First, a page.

Everyone’s a winner

Demand growing for high school teams for kids with special needs

 
 

Jean Dunning

 

South suburban focus
As Zach Clark dribbles the ball down the court, his friends from the varsity football team scream "Go Zach, go." For the past two years he was the one cheering for them. The Pep band, the cheerleaders, the school dance team, the Courgarettes, were all there for him. His parents were there, too.

Clark, a senior at Plainfield South High School, is playing high school basketball for the first time. He is a special education student with developmental delays and for years, school was nothing more than academics in a self-contained classroom.

But things are changing. When Clark joined the football team as the varsity team manager two years ago, his job was to cheer the guys on. Then last spring he joined the special education track team. And this year the school began a special education basketball team.

Plainfield South special education teacher and the new Cougar SCORE Coach Kelly Chlada says she knew there was a need for a basketball team. "I proposed the idea to the district, got an OK, found a date the gym was open and got the word out that I was starting a team. I had my mind made up." Sixteen kids showed up for the first practice.

Jeff Sturgeon’s son Trevor, who has Down syndrome and is a sophomore at Plainfield South, played on a basketball team through Western DuPage Special Recreation Association, "but being on a rec team is nothing like being on your high school’s team... Being on a high school team makes you feel a part of the school."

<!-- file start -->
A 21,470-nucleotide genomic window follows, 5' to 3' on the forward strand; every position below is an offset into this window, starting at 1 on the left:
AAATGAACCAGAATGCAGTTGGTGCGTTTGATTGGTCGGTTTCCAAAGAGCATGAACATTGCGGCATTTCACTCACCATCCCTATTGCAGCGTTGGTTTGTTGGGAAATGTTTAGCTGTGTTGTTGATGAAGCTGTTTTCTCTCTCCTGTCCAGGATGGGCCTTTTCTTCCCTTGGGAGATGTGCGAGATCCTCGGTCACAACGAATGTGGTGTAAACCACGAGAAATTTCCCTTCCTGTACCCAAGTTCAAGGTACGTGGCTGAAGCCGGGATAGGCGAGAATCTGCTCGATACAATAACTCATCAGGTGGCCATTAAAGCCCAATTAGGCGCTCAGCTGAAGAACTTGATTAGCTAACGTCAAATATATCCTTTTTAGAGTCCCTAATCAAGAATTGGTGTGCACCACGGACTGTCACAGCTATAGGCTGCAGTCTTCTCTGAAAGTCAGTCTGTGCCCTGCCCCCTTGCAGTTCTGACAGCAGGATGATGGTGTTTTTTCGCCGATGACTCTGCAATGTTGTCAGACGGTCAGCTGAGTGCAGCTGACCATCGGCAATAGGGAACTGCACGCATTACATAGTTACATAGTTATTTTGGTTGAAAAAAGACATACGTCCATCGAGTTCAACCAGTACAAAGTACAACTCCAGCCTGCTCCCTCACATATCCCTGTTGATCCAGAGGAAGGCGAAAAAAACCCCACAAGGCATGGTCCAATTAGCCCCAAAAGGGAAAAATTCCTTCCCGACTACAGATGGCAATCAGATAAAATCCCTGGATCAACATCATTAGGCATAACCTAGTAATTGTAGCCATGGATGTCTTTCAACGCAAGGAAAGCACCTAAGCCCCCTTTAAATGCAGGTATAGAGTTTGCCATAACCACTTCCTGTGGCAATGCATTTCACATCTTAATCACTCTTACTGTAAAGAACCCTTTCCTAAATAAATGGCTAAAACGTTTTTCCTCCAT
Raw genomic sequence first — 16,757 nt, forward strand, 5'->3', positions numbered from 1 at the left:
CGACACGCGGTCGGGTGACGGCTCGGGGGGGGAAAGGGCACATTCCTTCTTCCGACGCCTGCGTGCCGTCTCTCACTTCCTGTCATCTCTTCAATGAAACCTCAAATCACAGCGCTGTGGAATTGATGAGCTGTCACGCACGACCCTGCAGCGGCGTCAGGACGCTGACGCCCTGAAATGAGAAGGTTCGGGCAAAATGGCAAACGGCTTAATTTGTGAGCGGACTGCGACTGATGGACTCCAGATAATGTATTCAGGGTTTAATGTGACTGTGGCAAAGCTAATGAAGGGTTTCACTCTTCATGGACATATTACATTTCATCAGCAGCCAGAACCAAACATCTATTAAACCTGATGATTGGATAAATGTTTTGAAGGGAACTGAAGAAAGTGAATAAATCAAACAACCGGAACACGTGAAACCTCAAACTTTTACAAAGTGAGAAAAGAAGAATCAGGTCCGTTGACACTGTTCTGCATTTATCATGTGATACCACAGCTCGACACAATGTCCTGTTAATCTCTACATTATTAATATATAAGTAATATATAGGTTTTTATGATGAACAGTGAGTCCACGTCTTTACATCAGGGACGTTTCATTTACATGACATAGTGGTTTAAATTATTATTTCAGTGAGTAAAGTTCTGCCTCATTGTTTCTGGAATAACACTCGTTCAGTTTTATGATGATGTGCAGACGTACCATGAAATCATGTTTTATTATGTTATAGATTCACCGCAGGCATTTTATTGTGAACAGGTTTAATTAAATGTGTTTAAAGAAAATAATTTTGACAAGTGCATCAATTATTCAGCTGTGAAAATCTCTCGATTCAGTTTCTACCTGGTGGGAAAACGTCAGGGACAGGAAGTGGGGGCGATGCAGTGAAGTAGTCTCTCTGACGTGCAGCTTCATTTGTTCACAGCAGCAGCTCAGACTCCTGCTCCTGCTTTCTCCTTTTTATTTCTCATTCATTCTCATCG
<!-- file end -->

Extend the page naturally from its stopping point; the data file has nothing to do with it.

Many high schools offer isolated Special Olympics opportunities but few have added special education sport teams like in the community of Hinsdale, which has offered a basketball team for seven years.

"Our Special Olympic basketball team is just like any of our other athletic teams," says Tim Feigh, Hinsdale South athletic director.

The Hinsdale South Basketball team plays a full season, 10 to 12 games, and even has a special education cheerleading squad. It plays Willowbrook, Oak Park River Forest, Lyons Township, Addison, Downers Grove South, Glenbard South and all three high schools in Naperville. "We’ve had so many requests for games, our team was playing three games a week and we had to start turning schools down," says Hinsdale South Special Olympics Basketball Team Head Coach Kathy Craig.

Just the beginning

Last month, Cougar SCORE played at "Pack the House," a special event to introduce the team to the school and the community. It was just a scrimmage game, but the bleachers were nearly filled.

"My goal is to bridge the gap between those with disabilities and those without," says Chlada, who plans to expand the team’s schedule next year and inspire creation of more teams. In February, the Plainfield School District acknowledged Chlada’s success and agreed there was a need for teams, opening the door for Plainfield North, Plainfield Central and the new high school opening next year, Plainfield East.

"I swelled up with pride," says John Moody. "Like any other parents, it was exciting to see my son Brandon compete, to see what he can do." Then he pauses. "Brandon can do things I never thought were going to be possible for him. Brandon surprises me everyday."

 

 
 







 
 
 
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